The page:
Adam Strassberg, MD, and Chris Aiken, MD.Drs. Strassberg and Aiken have disclosed that they have no relevant financial or other interests in any commercial companies pertaining to this educational activity.
Review of: Zeeck A et al, Front Psychiatry 2018;9:158. doi:10.3389/fpsyt.2018.00158
Type of study: Meta-analysis of randomized controlled trials
Psychotherapy is the main treatment for anorexia nervosa, but which type works best? Several therapies have good evidence in this population, but they differ in their models and methods, and head-to-head comparisons among them are rare. To overcome that limitation, this study used a technique called “network meta-analysis,” which evaluates different treatments based on how they measured up against a common comparison group. For example, suppose that CBT and family therapy have never been directly compared to each other but both have been compared to supportive therapy. A network meta-analysis would compare CBT to family therapy based on how each fared relative to supportive therapy.
Only a handful of therapies have good evidence to work in anorexia, and most of them were included in this study. Effective therapies had two common ingredients: a focus on weight restoration and work on psychosocial factors. It was in the psychosocial focus that the therapies differed, which ranged from skill building (CBT), relationship dynamics (focal psychodynamic therapy, interpersonal psychotherapy), family work, and supportive psychotherapy (specialist supportive clinical management). The family therapies empowered parents to re-feed their child, and then progressed to work on family dynamics (systemic family therapy) or adolescent development (family-based treatment and the Maudsley model) as normal weight was restored.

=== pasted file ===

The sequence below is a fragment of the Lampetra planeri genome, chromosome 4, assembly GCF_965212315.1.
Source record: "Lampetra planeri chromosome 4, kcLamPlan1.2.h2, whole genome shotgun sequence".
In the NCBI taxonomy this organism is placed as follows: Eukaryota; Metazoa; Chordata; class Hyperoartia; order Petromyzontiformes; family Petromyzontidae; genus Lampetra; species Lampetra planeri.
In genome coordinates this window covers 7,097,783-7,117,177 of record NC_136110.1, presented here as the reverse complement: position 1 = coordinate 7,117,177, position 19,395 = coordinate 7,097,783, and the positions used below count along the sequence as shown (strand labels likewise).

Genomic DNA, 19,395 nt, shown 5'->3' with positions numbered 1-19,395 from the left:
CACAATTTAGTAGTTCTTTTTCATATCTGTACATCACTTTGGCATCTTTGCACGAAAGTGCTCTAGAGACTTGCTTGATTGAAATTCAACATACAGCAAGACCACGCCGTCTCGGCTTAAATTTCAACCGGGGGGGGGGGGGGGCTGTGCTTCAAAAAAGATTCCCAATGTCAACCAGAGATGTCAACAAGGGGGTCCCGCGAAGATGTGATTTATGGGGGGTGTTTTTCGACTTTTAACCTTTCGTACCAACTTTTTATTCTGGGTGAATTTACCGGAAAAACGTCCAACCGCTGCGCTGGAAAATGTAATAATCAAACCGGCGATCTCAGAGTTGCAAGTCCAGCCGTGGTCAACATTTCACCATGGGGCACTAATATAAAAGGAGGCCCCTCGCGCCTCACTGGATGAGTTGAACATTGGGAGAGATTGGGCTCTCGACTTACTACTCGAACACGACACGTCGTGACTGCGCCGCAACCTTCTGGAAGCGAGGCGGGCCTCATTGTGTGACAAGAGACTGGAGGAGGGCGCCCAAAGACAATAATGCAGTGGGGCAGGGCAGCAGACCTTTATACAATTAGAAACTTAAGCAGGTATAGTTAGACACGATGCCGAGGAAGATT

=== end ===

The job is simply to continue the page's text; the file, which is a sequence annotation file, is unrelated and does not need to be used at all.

The result: No single therapy was more effective than the others in this analysis of 18 randomized controlled trials. The authors followed that up with another new-fangled technique, called “standardized mean change analysis,” which compared the degree of weight gain among all of the therapies after 1 year of treatment. This analysis allowed naturalistic studies to be included, bringing the total number of trials to 38. Again, no single therapy stood out, but weight gain was more rapid with inpatient vs outpatient treatment, and overall weight gain was greater in adolescent studies than it was for adults (inpatient: 1.4 lbs/week for adolescents, 1.2 lbs/week for adults; outpatient: 0.42 lbs/week for adolescents, 0.23 lbs/week for adults).
The authors suggested that some therapies may be superior for certain subgroups of anorexia. Most successful therapies for adolescents involved the family, while individual therapy was the mainstay for adults with anorexia. Adolescents with significant obsessive-compulsive symptoms had greater benefit with systemic family therapy than family-based treatment. For severe anorexia, the Maudsley model was more effective than specialist supportive clinical management.
TCPR’s Take While the outcomes for these therapies were similar, this does not mean that any psychotherapy will work for anorexia. These are highly structured therapies with specific behavioral and psychological techniques. When making referrals, psychiatrists should look for therapists that use evidence-based methods, and adolescents may do better with a family approach. Once in therapy, weight gain of 0.23–1.4 lbs/week can be considered a successful outcome.